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Selling to Private Equity

Chris Tossell
Cofounder and Former Commercial Director at The Access Group

Learning outcomes

  • What private equity companies look for in founders and software acquisitions
  • How to approach and pitch to private equity firms
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Executive Bio

Chris Tossell

Cofounder and Former Commercial Director at The Access Group

Chris was a co-founder of Access Group, a UK-based enterprise software company, in 1991. Chris left in 1995 and returned in 2005 during a management buyout to lead M&A with a private equity sponsor. He led over 18 acquisitions during 2005-11 and helped the business grow in 2005 from £25m revenue to over £240m in 2019. Access is owned by TA Associates and Hg Capital and is valued over £1bn in 2019. Read more

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Interview Transcript

But what about if you’re a founder and you have a platform business. A private equity fund looks to engage with you, how would you advise working with them on a buy and build strategy?

Before they’ve invested in you?

Yes, and during.

I talk about kissing a lot of frogs in acquisitions. Actually, you need to kiss a lot of frogs in private equity, as well. When we were looking for a private equity company to do a deal, it took us a year to find a private equity company that we both liked and that would pay. We met, probably, eight or nine private equity companies, before we made a decision. We had an advisor to help us. We put together a presentation about Access and we would go to the private equity company and we would make that presentation; this is why you should invest in us. Almost all of them were interested. Probably 90% of them said they would like to invest, but only one of them was willing to pay the money, really. There are an awful lot who regret they didn’t.

They’re very easy to engage with but, as a founder, if you’re going to go to private equity, you do need an advisor. You’re not going to go on your own and go it cold. You might go it cold, initially, just to have a little chat to people but really, you want to engage an advisor. There are lots of them out there and, actually, I think choosing the advisor is the more important thing. If a target says to me, I think I’m going to approach the advisor, I usually say, well, obviously that’s up to you. We’re interested in buying the business, but if you want to appoint an advisor, at least let me give you some ideas on how to do it. An awful lot of people seem to appoint advisors they met down the pub, or a mate, who sold his business. It’s just not the way to do it.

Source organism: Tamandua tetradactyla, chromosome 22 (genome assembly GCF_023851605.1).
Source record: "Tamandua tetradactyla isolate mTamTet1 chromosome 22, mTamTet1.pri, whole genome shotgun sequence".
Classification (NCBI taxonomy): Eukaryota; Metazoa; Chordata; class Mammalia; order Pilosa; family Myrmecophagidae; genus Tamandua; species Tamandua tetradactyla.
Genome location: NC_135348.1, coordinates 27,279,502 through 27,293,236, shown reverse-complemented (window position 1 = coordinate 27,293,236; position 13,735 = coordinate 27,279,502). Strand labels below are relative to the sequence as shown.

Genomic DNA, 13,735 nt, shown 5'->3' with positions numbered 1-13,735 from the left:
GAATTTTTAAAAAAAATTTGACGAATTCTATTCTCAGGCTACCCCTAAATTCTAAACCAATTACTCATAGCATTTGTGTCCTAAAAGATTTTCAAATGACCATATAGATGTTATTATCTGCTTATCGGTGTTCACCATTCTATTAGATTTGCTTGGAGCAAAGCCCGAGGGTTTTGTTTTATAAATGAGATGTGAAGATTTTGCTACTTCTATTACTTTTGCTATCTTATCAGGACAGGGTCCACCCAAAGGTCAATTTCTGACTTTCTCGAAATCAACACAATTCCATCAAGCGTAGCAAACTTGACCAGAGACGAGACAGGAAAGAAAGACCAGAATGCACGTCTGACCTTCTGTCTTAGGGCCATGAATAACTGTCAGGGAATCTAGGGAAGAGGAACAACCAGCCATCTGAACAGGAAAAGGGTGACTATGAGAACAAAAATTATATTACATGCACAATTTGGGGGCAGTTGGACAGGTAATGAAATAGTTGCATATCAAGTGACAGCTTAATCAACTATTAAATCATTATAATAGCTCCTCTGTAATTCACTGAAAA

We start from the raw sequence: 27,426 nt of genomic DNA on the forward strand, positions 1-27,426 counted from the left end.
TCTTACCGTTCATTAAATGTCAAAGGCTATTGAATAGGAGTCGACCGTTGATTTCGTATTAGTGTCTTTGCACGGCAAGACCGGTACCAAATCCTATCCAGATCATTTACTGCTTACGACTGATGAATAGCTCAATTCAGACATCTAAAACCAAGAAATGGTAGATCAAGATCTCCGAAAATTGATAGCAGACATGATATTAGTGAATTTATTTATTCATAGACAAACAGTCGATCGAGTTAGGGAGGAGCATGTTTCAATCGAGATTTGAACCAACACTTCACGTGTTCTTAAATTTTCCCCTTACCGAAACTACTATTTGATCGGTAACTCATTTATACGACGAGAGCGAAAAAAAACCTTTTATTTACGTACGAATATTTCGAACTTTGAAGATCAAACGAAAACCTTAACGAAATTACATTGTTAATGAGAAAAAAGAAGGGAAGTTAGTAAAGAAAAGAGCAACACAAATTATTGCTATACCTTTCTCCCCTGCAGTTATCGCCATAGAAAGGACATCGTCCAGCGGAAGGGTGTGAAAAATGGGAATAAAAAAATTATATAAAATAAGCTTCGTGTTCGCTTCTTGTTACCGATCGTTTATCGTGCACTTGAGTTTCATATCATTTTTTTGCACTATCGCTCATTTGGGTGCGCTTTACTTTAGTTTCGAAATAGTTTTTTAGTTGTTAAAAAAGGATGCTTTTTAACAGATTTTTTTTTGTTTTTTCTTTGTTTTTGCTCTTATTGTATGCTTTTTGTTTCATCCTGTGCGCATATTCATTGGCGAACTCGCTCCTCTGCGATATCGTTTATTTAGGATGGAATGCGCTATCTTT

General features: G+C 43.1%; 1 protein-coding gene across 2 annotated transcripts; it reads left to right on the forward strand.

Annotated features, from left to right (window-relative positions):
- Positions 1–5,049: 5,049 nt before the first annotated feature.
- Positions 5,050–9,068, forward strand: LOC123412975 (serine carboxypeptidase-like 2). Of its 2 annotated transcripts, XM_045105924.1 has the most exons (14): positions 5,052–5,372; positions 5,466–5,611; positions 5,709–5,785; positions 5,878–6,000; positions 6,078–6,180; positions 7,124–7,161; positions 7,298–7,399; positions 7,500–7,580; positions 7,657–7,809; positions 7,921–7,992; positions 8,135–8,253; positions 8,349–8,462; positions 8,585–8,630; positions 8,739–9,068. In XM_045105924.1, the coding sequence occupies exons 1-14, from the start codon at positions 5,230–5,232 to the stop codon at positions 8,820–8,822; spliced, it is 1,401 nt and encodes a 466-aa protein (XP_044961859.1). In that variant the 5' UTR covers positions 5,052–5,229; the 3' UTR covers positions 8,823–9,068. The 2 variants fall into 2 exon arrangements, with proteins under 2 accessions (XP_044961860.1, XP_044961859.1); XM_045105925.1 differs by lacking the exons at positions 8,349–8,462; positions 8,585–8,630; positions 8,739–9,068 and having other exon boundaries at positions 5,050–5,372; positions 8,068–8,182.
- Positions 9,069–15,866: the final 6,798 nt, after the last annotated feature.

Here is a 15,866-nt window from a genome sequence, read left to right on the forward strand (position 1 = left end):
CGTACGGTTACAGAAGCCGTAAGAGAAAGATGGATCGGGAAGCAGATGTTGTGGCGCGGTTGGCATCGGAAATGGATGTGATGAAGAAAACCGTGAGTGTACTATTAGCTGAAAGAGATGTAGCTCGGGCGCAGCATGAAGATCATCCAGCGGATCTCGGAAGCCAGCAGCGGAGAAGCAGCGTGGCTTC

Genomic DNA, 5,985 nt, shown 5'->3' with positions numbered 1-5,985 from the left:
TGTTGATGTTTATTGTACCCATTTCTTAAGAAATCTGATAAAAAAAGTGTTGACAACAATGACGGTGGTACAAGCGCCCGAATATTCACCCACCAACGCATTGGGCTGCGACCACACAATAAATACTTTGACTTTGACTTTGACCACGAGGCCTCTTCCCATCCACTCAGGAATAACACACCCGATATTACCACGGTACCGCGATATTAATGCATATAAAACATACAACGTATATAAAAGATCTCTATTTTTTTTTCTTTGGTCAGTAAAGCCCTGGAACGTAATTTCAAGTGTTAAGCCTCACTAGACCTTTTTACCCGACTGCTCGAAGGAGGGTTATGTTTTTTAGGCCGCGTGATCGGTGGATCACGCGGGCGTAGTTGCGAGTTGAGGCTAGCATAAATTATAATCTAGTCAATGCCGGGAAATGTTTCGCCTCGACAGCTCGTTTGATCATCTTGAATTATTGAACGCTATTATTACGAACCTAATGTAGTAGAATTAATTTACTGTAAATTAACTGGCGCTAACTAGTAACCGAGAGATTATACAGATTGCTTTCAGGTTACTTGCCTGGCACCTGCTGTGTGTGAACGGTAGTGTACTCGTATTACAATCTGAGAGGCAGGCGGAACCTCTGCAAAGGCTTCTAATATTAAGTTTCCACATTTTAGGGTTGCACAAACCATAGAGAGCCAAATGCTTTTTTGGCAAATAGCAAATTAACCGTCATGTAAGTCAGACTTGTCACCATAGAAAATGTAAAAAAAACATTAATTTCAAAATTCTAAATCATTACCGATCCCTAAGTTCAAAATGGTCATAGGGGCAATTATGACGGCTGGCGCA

You need to prepare a presentation of your business, in the best possible frame that you can. Choose three or four advisors and send them the presentation. Invite them to come to a meeting and present the presentation to them. The key questions you are going to ask them are, what do you think you might get for my business? What do you value my business at? How often do you achieve that valuation, when you sell a business on my behalf? How often will you actually get that number? How much are you going to charge me, for actually doing this? Some of them charge lots of money upfront. Some of them do in on a percentage at the end. There will be a mixture of both. Then you can make a choice. There are some very, very poor advisors. I’ve talked to people who have appointed an advisor and I’ll say, how many meetings have you had? They’ll say, none; I haven’t done any. They’ve just taken eight grand off them, to write a report. You need to do the same with the private equity companies.

Make sure you have all your facts. Make sure you get the business in the best possible light, as you can. Look at your own KPIs, like churn, length of service of employees, your EBITDA, whether you have increasing sales or not. There’s no point in presenting it in anything other than its best possible light.

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